ARL's research focus is on the surface of the Earth from one meter below the soil up to 2,000 meters in the atmosphere (aka the boundary layer). ARL studies the physical and chemical, short- and long-term processes that occur in the boundary layer. Primary applications include emergency response, homeland security, air quality, weather forecasts and climate outlooks, and commerce and transportation. The accidental or intentional release of chemical, biological, or nuclear agents, as well as ash associated with volcanic eruptions, can have significant health, safety, national security, economic, and ecological implications. ARL's Atmospheric Dispersion Research Program provides critical modeling and observation data to understand how, where, and when chemicals and materials are transported through the atmosphere.

The Man Overboard Recovery Device allows a single rescuer to attach a lifting sling to a person in the water without the need for a second rescuer to enter the water and without help from the victim, who may be unresponsive. (Photo: NOAA Fisheries/Mark Dixon, NEFSC)

Geophysical Fluid Dynamics Laboratory (GFDL)

GFDL is focused on long-lead-time research that is fundamental to advancing the scientific understanding of the physical, dynamical, chemical, and biogeochemical processes governing the behavior of the atmosphere, oceans, land, and ice components and their interactions with the ecosystem. Scientists at GFDL develop and use Earth system models and computer simulations to improve understanding and prediction of all aspects of the climate system. GFDL's research encompasses a variety of disciplines including meteorology, oceanography, hydrology, classical physics, fluid dynamics, chemistry, applied mathematics, and numerical analysis.


Time-of-Flight Mass Spectrometers. These instruments, commonly used in analytical chemistry, contain a region where ions travel toward a detector. NOAA developed a new geometry that has improved performance over existing designs. The new innovation uses two successive sectors, with the second one reversed, in a geometry resembling an “s.” The result is that the entire geometry folds into a very compact volume.

NOAA's GOES satellites deliver data daily, powering forecast models, watches, and warnings for all types of weather and environmental conditions. This image shows Hurricane Dorian making landfall over Cape Hatteras, NC in September 2019. NOAA's GOES East captured this view of the Category 1 storm just 15 minutes before the center of the storm moved across the barrier islands.

Man Overboard Recovery Device. A man overboard (MOB) situation occurs when a person unintentionally enters the water from a boat. MOBs are either active and capable of physically assisting in their own rescue or those who are incapacitated and are unable to assist in their own rescue. NOAA developed a sling that allows a single rescuer to attach a lifting harness to an unresponsive victim who is unable to assist in their own rescue. The device does not require the rescuer to enter the water to assist the victim. A lifting sling, constructed of nylon webbing similar to automotive seatbelt material, and a section of rope are attached to a wishbone-shaped Y at the end of a long handle. During a rescue, the sling is attached to the victim and detached from the Y and handle. The rope is then attached to a lifting device on the rescue vessel, such as a block and tackle, to hoist the victim onto the vessel.

NOAA's DHC-6 Twin Otter aircraft features excellent external visibility for harsh environments. (Photo: Ens. B.J. Bonner/NOAA)

Continuous Light Absorption Photometer. Absorption of sunlight by atmospheric aerosols is important to Earth's energy budget. There are several different types of instruments used for this measurement but none were optimized for making long-term, research-quality measurements. NOAA developed the Continuous Light Absorption Photometer (CLAP) that is temperature-stabilized to reduce sensitivity to changes in room temperature. In addition, the computer software running on the internal microprocessor is completely open on the CLAP. These features make the CLAP much better suited for long-term monitoring applications and currently, NOAA-built CLAPs are deployed at 23 stations around the globe.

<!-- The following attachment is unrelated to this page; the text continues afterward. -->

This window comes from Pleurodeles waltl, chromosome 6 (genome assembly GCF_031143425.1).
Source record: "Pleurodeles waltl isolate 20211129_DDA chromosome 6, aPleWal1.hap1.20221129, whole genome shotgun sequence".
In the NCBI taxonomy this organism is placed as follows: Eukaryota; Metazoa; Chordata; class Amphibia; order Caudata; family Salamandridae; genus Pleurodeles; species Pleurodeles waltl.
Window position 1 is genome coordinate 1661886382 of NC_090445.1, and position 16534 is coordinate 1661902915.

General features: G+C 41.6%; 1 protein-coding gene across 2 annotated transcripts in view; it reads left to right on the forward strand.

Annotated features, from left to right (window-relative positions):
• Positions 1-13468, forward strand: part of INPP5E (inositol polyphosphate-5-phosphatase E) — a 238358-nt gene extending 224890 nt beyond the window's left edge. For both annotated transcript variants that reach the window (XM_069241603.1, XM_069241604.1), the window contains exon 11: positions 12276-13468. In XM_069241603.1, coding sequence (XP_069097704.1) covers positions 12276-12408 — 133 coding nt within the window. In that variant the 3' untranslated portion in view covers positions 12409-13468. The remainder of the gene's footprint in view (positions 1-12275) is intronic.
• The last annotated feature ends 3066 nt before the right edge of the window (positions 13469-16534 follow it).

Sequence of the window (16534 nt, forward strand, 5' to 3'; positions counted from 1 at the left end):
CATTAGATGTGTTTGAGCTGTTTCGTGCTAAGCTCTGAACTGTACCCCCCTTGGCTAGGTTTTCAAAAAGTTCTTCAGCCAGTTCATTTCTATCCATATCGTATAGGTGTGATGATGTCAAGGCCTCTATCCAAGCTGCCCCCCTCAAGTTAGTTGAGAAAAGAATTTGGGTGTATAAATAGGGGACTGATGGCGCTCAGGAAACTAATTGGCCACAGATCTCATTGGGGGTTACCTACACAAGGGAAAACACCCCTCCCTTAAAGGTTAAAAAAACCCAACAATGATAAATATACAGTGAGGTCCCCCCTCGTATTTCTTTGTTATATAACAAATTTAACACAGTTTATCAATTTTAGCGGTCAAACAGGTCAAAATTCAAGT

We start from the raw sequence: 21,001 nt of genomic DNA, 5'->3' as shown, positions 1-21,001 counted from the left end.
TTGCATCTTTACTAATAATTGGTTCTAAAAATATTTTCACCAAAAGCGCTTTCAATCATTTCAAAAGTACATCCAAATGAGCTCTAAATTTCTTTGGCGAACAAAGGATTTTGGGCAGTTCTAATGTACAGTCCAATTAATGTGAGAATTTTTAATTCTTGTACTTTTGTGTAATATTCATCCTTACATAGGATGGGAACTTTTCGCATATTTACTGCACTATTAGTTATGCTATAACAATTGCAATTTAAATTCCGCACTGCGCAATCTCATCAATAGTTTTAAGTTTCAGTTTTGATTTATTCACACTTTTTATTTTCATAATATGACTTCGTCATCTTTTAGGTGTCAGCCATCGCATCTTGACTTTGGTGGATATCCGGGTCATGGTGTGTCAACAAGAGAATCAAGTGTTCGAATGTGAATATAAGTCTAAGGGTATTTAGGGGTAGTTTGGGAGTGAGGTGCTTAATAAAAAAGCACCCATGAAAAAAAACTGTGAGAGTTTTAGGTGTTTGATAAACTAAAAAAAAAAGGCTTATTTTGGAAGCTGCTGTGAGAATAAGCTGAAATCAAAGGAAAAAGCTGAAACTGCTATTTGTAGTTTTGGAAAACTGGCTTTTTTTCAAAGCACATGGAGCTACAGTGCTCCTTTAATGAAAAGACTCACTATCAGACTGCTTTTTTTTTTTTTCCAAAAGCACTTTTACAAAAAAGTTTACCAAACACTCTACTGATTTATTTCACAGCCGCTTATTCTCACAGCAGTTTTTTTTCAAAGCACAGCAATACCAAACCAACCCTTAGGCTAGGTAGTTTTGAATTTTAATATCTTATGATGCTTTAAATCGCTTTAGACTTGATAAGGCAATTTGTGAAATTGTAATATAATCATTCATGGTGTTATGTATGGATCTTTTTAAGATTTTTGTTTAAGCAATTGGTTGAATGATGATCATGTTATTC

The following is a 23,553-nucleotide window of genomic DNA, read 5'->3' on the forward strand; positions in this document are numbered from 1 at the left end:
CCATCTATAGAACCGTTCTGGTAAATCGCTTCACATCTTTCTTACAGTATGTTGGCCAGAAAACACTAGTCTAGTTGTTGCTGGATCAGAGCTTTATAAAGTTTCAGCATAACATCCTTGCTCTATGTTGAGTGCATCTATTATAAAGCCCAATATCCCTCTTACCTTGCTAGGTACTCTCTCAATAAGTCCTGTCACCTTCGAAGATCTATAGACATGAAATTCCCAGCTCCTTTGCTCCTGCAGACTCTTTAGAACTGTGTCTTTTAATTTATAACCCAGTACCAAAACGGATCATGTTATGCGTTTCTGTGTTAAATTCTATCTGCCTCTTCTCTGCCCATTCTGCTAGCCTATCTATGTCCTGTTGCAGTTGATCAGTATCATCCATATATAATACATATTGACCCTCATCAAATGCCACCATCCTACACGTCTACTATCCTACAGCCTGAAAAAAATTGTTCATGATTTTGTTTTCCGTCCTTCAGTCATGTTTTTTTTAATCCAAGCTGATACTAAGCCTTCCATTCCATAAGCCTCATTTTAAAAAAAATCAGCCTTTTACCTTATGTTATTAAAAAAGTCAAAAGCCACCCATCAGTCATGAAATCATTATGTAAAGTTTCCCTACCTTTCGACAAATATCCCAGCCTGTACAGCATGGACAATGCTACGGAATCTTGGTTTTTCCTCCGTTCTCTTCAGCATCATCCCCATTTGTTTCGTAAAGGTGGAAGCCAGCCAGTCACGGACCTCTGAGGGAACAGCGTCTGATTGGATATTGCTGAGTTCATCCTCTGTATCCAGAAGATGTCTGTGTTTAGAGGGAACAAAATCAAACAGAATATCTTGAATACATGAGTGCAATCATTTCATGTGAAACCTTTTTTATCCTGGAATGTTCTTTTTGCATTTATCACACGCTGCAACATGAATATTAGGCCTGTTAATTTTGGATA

ONav and GeoPixel™ Web-Based Navigation. ONav is a heads-up navigation display for pilots for coastal imagery acquisition. The system is built on the Linux operating system and uses open-source tools and data sources. The system combines a real-time Global Positioning System (GPS) and Inertial Measurement Unit (IMU) stream along with image collection metadata from the onboard cameras to generate vector overlays pilots can use to easily navigate, track progress, and ensure full coverage of the survey area.

The GeoPixel imaging system is used with ONav and displays a grid of Ground Control Points (GCP) over the visible image. GeoPixel tracks the movement of the cursor over the image to display the calculated position in three-dimensional space.

Oscillating/Tidal Biological Filtration System. This system is inexpensive, simple to set up, scalable, and self-cleaning. The biological treatment of wastewater is typically accomplished through a combination of mechanical filtration, which removes solid waste, and biological filtration, which uses bacteria to break down harmful ammonia. Separate aeration devices are also needed to introduce atmospheric oxygen into the system. Filtration and aeration systems currently on the market require frequent cleaning and maintenance to perform well. The NOAA Biological Filter uses the principles of hydrodynamics and biochemistry to create a single system to improve the water quality of any existing aqueous environment. This dual function eliminates the need for an additional aerator to complete the biochemical process.

Smart Module for Communications Processing and Interface. This data collection and reporting system is used on data buoys or similar ocean- or land-based platforms where environmental data are being collected. The module may be retrofitted to a data buoy, weather station, or other similar applications to add additional data acquisition capabilities or features without disturbing existing communications and data logging equipment at the location.

Technology Transfer

The Technology Transfer Program is responsible for NOAA's portfolio of innovations including patents, patent license agreements, and Cooperative Research and Development Agreements (CRADAs). The goal is to ensure a rapid and cost-effective transfer of NOAA's technologies from the lab to U.S. industry for direct use and/or commercialization.

Companies interested in licensing a NOAA technology may contact the NOAA Technology Partnerships Office at This email address is being protected from spambots. You need JavaScript enabled to view it. or visit here .

Tech Briefs Magazine

This article first appeared in the January, 2020 issue of Tech Briefs Magazine.